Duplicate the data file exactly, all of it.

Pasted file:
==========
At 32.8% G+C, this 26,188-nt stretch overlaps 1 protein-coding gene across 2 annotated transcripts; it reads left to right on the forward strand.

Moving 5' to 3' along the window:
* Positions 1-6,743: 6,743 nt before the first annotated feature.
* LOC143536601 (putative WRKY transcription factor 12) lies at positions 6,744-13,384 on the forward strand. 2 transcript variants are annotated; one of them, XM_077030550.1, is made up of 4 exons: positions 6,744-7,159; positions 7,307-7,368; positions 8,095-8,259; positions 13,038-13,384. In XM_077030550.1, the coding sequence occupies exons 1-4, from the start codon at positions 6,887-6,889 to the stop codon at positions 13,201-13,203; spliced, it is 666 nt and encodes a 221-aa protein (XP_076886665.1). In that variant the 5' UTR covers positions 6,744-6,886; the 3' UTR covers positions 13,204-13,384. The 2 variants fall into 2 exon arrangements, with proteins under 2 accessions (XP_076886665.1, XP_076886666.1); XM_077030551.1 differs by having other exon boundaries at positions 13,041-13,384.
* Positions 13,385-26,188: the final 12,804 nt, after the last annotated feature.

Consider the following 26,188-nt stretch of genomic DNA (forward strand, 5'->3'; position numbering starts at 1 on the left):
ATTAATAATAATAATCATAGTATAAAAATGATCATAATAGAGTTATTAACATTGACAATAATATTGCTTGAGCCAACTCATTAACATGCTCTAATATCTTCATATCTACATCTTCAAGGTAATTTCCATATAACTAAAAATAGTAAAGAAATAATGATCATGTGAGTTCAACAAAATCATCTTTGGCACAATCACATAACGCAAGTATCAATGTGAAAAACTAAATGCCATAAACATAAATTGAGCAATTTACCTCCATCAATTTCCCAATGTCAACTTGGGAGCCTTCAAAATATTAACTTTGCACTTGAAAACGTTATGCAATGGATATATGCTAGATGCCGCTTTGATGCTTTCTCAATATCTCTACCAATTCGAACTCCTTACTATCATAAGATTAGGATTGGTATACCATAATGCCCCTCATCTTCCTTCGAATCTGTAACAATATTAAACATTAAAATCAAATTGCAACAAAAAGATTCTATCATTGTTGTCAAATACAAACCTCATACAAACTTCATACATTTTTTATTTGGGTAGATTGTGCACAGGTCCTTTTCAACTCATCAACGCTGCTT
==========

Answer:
At 32.8% G+C, this 26,188-nt stretch overlaps 1 protein-coding gene across 2 annotated transcripts; it reads left to right on the forward strand.

Moving 5' to 3' along the window:
* Positions 1-6,743: 6,743 nt before the first annotated feature.
* LOC143536601 (putative WRKY transcription factor 12) lies at positions 6,744-13,384 on the forward strand. 2 transcript variants are annotated; one of them, XM_077030550.1, is made up of 4 exons: positions 6,744-7,159; positions 7,307-7,368; positions 8,095-8,259; positions 13,038-13,384. In XM_077030550.1, the coding sequence occupies exons 1-4, from the start codon at positions 6,887-6,889 to the stop codon at positions 13,201-13,203; spliced, it is 666 nt and encodes a 221-aa protein (XP_076886665.1). In that variant the 5' UTR covers positions 6,744-6,886; the 3' UTR covers positions 13,204-13,384. The 2 variants fall into 2 exon arrangements, with proteins under 2 accessions (XP_076886665.1, XP_076886666.1); XM_077030551.1 differs by having other exon boundaries at positions 13,041-13,384.
* Positions 13,385-26,188: the final 12,804 nt, after the last annotated feature.

Consider the following 26,188-nt stretch of genomic DNA (forward strand, 5'->3'; position numbering starts at 1 on the left):
ATTAATAATAATAATCATAGTATAAAAATGATCATAATAGAGTTATTAACATTGACAATAATATTGCTTGAGCCAACTCATTAACATGCTCTAATATCTTCATATCTACATCTTCAAGGTAATTTCCATATAACTAAAAATAGTAAAGAAATAATGATCATGTGAGTTCAACAAAATCATCTTTGGCACAATCACATAACGCAAGTATCAATGTGAAAAACTAAATGCCATAAACATAAATTGAGCAATTTACCTCCATCAATTTCCCAATGTCAACTTGGGAGCCTTCAAAATATTAACTTTGCACTTGAAAACGTTATGCAATGGATATATGCTAGATGCCGCTTTGATGCTTTCTCAATATCTCTACCAATTCGAACTCCTTACTATCATAAGATTAGGATTGGTATACCATAATGCCCCTCATCTTCCTTCGAATCTGTAACAATATTAAACATTAAAATCAAATTGCAACAAAAAGATTCTATCATTGTTGTCAAATACAAACCTCATACAAACTTCATACATTTTTTATTTGGGTAGATTGTGCACAGGTCCTTTTCAACTCATCAACGCTGCTT